The source we looked at earlier is called a point source and for such a source it was mentioned that the sound pressure drops to half it's value when the distance to the source is doubled. This correspond to a drop in sound pressure of 6 dB.

    Another type of source is the line source, which could be a pipe carrying a turbulent fluid, or a road with a high traffic flow. The sound pressure from a line source only drops by approximately 3 dB for a doubling of distance from the source, because the sound spreads out from the source as a wavefront in a direction perpendicular to the line source.

    The most rarely found type of sound source when dealing with normal noise measurements is the plane source. A plane source will in principle consist of a piston from which energy is radiated into a tube setting up a plane wave in the tube. Assuming no loss of energy through the walls of the tube, the intensity, i.e. the acoustic energy flowing through the tube, is independent of the distance from the source. Since the intensity is the same everywhere in the tube, the sound pressure level will not drop with an increase in distance from the piston.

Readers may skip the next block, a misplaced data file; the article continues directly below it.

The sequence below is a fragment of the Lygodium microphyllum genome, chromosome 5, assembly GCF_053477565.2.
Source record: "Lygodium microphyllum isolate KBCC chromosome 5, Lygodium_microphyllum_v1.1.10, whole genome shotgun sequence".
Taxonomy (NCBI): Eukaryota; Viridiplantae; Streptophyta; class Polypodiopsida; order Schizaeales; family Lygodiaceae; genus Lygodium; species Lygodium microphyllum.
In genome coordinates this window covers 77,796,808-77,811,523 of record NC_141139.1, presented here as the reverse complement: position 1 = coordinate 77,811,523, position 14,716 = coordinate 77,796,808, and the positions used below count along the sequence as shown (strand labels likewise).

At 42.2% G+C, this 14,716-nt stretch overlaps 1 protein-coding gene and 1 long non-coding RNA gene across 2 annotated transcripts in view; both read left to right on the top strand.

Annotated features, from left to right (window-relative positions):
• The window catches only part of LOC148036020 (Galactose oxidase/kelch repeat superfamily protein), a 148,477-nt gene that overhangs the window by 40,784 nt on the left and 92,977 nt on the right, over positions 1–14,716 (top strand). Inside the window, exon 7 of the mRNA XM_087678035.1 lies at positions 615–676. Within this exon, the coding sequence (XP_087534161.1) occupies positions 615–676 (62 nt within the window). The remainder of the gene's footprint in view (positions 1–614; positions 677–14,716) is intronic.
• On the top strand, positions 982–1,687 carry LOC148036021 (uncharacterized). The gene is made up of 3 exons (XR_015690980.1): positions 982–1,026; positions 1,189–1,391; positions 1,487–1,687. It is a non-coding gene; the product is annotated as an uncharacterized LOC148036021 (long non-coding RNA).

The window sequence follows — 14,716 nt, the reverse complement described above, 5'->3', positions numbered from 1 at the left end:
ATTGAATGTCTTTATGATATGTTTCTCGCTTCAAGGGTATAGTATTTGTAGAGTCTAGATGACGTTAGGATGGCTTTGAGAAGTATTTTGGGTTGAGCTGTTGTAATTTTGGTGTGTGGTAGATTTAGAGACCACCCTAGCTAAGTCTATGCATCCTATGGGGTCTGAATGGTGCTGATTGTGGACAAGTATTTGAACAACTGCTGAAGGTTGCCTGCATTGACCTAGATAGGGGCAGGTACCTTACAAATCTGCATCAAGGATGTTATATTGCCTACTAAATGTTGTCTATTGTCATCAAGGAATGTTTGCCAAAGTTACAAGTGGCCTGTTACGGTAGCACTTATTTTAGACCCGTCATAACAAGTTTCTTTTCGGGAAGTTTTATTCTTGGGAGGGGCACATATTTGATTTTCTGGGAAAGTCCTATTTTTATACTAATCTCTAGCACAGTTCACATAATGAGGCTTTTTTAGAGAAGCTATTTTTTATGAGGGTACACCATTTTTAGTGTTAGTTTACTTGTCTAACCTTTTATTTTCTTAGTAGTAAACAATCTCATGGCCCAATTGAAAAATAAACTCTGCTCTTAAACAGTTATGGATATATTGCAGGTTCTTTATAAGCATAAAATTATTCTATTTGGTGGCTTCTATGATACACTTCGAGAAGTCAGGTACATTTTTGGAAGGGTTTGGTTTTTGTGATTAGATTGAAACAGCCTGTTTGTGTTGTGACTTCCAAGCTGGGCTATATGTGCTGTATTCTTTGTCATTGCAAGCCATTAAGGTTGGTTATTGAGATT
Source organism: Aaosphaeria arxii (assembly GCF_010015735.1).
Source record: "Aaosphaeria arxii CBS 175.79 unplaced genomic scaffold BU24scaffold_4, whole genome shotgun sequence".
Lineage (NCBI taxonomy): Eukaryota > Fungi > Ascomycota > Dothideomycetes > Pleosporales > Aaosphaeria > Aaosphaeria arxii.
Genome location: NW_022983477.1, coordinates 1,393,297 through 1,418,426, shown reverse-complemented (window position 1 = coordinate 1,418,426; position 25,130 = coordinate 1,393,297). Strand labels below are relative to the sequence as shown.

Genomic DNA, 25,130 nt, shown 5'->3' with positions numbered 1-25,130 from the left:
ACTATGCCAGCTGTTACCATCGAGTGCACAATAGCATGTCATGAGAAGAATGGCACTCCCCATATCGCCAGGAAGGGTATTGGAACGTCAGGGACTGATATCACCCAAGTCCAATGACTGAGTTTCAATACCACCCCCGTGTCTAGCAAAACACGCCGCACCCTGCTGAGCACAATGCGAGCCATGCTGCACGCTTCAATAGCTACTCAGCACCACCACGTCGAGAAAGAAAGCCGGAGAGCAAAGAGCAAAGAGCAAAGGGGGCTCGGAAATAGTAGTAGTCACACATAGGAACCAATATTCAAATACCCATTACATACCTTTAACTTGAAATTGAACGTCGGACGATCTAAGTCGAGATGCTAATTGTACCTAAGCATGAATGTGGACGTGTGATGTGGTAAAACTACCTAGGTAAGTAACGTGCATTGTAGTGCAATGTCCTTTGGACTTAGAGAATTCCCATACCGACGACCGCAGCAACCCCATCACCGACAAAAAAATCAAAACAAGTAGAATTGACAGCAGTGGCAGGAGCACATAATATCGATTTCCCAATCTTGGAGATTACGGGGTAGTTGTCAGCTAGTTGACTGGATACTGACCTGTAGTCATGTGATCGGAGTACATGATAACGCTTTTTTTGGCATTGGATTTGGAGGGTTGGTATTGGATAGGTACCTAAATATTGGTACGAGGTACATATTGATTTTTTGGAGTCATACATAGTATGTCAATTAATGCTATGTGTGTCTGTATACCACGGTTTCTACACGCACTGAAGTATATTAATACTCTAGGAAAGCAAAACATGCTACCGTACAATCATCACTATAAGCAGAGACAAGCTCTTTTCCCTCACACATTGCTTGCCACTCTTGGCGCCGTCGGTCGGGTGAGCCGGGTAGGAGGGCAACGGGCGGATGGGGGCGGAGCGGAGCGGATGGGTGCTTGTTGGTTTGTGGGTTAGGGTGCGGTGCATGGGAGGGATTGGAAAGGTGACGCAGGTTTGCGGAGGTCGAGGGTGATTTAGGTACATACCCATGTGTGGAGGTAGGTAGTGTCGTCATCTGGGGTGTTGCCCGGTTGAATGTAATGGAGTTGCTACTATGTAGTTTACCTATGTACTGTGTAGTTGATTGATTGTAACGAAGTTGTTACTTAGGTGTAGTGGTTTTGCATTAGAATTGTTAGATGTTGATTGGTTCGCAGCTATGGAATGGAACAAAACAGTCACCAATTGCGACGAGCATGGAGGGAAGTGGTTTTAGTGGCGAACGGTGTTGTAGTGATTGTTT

In practice, the majority of sound measurements are made in rooms that are neither anechoic nor reverberant - but somewhere in between. This makes it difficult to find the correct measuring positions where the noise emission from a given source must be measured.

    It is normal practice to divide the area around a noise source e.g. a machine into four different fields:

  • Near field
  • Far field
  • Free field
  • Reverberant field

    The near field is the area very close to the machine where the sound pressure level may vary significantly with a small change in position. The area extends to a distance less than the wavelength of the lowest frequency emitted from the machine, or at less than twice the greatest dimension of the machine, whichever distance is the greater. Sound pressure measurements in this region should be avoided.

    The far field is divided into the free field and the reverberant field.

    In the free field the sound behaves as if in open air without reflecting surfaces to interfere with its propagation. This means, that in this region the sound level drops 6 dB for a doubling in distance from the source.

    In the reverberant field, reflections from walls and other objects may be just as strong as the direct sound from the machine.